Building Character

A new European-style farmhouse creates the perfect family home.

Designed and built by husband-wife duo Hanna (she’s the designer) and Jonathan Shiplett (he’s the builder) of Eden and Gray of West Des Moines, this new home in rural Warren County features Old-World character thanks to materials such as the thin brick flooring used in the entry and rustic wood paneling covering the ceiling.

Writer: Beth Eslinger
Photographer: Adam Albright Photography

It may seem unconventional that ’70s tunes, LaCroix sparkling water, dog photos and a wedding monogram were some of the design inspiration for this new home in rural Warren County. But that’s the point of Eden and Gray’s approach.

At the start of each project, the West Des Moines-based team quizzes its clients with personal questions, such as what’s your favorite drink, your go-to song, your preference in art, says designer Hanna Shiplett, who runs the business with her husband, Jonathan. They use the answers to create a word cloud for the project’s overall feel. “We ask silly questions to understand our clients,” she says.

And it made an impact with the homeowners, both area medical professionals. The couple, who requested anonymity for this article, say they appreciated the Shipletts’ personal and unique approach.

The homeowners found the 5-acre lot, complete with a run-down house, junked cars and other rubbish, and saw potential for their dream family home. They were especially drawn to its seclusion and privacy.

Once the lot was cleaned up, the homeowners turned over the design and build to Eden and Gray. “This was the first time a client unleashed me to do everything,” says Hanna, who also decorated the interior.

The design duo walked the site and oriented the home to take full advantage of the wooded views. “We took inspiration from what was happening in the land,” she says.

The open and relaxed home is a combination of French modern and farmhouse—with the dining table outside on the porch in the tradition of European country homes. “The patio is technically their dining room,” Hanna says.

With rich wood tones, warm brass fixtures and cabinetry pulls, and sparkly arabesque-shaped tiles, the kitchen exudes European elegance. The X motif in the upper glass cabinetry repeats throughout the home, including in the dramatic staircase.

Because the homeowners opted out of a dining room, seating was built in the corner breakfast nook. The homeowners say that the great room and kitchen provide plenty of space to set up extra tables for guests.

The Shipletts built in consistent elements such as arches, wood beams, shiplap, arabesque motifs and bronze to add character. “It’s Gothic modern farmhouse style but with the modern conveniences of an open floor plan,” Hanna says.

Vintage elements such as an interior stained-glass window, an antique dentistry cabinet and pantry doors from the Savery hotel add depth and texture. Hardware throughout the home feels old-fashioned.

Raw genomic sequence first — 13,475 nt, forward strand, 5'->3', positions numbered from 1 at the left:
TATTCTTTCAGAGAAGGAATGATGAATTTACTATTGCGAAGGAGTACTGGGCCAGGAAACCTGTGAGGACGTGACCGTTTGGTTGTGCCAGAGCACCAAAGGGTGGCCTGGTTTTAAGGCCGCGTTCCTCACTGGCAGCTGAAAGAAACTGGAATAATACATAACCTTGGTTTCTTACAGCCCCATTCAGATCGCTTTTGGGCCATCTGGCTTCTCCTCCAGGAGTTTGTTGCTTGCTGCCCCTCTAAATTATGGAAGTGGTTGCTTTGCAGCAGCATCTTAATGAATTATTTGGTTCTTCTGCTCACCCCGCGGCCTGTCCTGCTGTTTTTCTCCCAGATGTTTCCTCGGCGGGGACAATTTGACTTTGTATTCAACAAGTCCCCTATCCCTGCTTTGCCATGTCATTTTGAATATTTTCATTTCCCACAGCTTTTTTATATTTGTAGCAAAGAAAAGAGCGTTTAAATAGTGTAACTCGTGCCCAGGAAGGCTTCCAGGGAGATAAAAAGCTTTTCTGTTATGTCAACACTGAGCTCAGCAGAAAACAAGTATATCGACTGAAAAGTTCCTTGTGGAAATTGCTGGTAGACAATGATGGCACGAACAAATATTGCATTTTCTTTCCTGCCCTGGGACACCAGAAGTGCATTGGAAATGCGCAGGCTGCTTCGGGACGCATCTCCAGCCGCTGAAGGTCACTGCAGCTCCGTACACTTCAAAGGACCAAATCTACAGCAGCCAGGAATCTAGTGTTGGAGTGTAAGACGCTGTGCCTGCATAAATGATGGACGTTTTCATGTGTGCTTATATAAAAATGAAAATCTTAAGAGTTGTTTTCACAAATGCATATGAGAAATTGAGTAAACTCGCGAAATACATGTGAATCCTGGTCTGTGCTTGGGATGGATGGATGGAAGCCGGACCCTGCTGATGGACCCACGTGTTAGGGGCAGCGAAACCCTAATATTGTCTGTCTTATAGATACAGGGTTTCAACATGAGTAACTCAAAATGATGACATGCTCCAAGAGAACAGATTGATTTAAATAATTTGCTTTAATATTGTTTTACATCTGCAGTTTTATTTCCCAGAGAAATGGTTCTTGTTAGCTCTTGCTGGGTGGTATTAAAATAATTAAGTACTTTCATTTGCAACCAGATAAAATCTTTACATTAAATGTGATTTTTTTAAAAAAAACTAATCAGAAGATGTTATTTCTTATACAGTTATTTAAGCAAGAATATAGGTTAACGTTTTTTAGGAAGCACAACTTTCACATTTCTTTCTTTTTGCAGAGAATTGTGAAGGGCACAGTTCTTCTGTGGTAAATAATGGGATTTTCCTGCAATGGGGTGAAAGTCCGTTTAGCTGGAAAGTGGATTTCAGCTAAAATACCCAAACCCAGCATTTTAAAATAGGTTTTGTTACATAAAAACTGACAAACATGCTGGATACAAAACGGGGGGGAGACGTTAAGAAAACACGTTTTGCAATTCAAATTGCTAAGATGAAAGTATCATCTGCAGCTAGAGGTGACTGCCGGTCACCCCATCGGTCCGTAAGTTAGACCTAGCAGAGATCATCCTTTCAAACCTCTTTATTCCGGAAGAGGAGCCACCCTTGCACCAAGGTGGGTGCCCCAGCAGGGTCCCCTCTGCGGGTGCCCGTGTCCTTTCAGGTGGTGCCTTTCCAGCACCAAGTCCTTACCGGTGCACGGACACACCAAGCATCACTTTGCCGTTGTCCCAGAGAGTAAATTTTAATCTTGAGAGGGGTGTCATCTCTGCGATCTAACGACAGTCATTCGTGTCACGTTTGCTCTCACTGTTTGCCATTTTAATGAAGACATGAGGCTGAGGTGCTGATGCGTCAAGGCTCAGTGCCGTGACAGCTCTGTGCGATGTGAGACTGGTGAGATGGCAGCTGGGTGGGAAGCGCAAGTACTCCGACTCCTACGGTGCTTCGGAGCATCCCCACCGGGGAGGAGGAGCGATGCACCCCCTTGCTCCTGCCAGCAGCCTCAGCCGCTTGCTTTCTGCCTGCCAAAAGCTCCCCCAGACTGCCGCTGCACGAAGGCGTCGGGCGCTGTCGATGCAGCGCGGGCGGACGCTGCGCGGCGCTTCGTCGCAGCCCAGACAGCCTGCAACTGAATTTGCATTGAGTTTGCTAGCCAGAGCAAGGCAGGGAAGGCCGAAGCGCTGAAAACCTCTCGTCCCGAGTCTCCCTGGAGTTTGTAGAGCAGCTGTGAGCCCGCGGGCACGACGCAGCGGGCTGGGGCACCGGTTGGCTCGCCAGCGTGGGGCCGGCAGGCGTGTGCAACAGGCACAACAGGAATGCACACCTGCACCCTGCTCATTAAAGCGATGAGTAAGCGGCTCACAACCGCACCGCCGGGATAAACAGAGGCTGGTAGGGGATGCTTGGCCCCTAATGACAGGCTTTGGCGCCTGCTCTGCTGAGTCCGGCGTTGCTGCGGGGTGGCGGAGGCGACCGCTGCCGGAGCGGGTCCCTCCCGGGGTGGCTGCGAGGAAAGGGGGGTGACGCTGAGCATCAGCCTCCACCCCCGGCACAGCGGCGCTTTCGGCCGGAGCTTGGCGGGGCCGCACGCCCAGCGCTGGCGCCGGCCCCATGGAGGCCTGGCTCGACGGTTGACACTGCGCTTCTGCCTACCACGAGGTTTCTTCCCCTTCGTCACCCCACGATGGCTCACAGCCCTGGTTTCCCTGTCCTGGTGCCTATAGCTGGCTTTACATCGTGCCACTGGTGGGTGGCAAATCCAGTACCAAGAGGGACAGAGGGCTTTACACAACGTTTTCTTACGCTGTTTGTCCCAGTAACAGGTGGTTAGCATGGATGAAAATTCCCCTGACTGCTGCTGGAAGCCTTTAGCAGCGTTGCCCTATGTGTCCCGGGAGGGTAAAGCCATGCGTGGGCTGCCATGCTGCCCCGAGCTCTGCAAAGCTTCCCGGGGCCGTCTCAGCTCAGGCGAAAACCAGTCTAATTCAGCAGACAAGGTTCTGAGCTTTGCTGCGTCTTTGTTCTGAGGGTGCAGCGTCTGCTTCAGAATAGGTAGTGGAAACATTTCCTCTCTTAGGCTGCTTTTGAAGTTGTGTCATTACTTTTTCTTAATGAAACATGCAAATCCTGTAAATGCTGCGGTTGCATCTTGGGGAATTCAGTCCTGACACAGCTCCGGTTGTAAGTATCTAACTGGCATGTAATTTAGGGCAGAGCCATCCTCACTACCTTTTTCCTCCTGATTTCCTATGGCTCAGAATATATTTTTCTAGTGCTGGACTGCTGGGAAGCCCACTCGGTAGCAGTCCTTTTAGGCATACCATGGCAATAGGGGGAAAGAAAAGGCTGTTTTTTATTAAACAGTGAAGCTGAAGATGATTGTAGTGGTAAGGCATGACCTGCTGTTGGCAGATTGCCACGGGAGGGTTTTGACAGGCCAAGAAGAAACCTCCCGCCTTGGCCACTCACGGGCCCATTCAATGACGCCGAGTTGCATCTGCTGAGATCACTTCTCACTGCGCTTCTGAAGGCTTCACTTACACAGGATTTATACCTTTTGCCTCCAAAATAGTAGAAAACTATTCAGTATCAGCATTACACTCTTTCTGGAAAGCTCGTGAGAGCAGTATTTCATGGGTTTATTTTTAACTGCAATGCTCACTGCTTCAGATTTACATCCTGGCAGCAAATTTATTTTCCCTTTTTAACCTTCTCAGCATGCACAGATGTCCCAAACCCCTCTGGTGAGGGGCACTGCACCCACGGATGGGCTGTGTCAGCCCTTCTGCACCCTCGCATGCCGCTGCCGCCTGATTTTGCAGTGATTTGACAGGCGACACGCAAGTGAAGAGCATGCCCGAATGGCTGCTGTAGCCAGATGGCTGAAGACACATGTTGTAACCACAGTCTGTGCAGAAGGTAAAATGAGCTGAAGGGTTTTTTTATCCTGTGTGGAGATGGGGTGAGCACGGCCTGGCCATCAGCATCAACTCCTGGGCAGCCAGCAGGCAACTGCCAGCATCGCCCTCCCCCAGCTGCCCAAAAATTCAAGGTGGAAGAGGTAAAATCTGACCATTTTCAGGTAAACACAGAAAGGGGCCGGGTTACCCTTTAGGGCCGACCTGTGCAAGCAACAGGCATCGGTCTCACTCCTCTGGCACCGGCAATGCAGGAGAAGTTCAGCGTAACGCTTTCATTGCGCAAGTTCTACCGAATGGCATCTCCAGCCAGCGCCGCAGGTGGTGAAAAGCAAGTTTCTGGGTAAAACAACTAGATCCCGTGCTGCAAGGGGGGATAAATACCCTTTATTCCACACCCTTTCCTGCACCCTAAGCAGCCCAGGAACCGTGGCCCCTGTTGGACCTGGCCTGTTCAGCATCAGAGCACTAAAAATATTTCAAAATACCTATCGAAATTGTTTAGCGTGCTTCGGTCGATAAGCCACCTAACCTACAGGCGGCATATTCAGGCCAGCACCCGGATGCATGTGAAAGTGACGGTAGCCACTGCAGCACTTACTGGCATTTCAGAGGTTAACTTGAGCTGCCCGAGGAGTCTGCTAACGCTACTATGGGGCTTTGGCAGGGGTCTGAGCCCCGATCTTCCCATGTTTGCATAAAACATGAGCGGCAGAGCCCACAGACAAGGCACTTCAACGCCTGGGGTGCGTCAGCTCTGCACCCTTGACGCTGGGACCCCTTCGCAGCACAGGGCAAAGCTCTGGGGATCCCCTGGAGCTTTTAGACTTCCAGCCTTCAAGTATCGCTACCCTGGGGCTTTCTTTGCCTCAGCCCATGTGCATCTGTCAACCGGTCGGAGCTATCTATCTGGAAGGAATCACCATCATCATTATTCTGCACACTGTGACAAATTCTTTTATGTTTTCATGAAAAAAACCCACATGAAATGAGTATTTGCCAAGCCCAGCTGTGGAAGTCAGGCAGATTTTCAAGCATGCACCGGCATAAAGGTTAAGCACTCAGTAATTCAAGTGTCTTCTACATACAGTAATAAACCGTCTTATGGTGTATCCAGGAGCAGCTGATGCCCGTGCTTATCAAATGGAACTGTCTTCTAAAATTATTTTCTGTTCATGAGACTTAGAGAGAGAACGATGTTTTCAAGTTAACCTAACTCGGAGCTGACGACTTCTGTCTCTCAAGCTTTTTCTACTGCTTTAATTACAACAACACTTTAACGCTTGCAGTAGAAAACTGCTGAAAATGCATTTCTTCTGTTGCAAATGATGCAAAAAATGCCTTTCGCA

Perhaps the main star is the staircase that zigzags to the second level, with the arched window as a focal point on the second-level landing. The windows are an important element in the design and a big portion of the budget, Hanna says.

The wood from the ceiling beams carries into the staircase. “In art school they talk about composition,” designer Hanna Shiplett says. “We want the viewer’s eye to go to the arch and the chandelier.” Wires provide safety to the staircase for the couple’s young child. At the base of the stairs, a vintage dental cabinet gives a nod to the owners’ medical professions and is another conversation-starter.

The dark kitchen cabinetry color repeats in the living room furnishings. “Generally my rule is no more than three wood tones in any given space,” designer Hanna says. “The espresso cabinetry ties into the ceiling in the next room.” Rustic-color wood beams define the ceiling and fireplace mantel. Windows throughout the home—except two in the kitchen—are painted black, serving as mascara for the room.

To create additional visual impact, the design team “used Frank Lloyd Wright’s theory of contraction,” Hanna says. “Our ceiling heights change. The front brick entry expands into the kitchen and expands further into the living room. It continues to build.”

The result is a home that’s comfortable, family-oriented, classic and adaptable—other key results of that personality quiz and the resulting word cloud.

The master suite combines rustic black elements with the feminine lighter colors. “We wanted it to be a space that combined the couple perfectly,” Hanna says. The arches repeat throughout the home. Hanna notes the bright white wall color helps expand the room and contributes a sense of peace. The cozy sitting area overlooks the property’s rolling hills and trees.

A wall ledge behind the vanity hides plumbing and provides functional display space. An accent “rug” created from patterned tile adds interest to the floor. Another luxe touch in the vaulted bath: double showerheads. The built-in shower niche features the elegant arabesque motif used as the kitchen backsplash.

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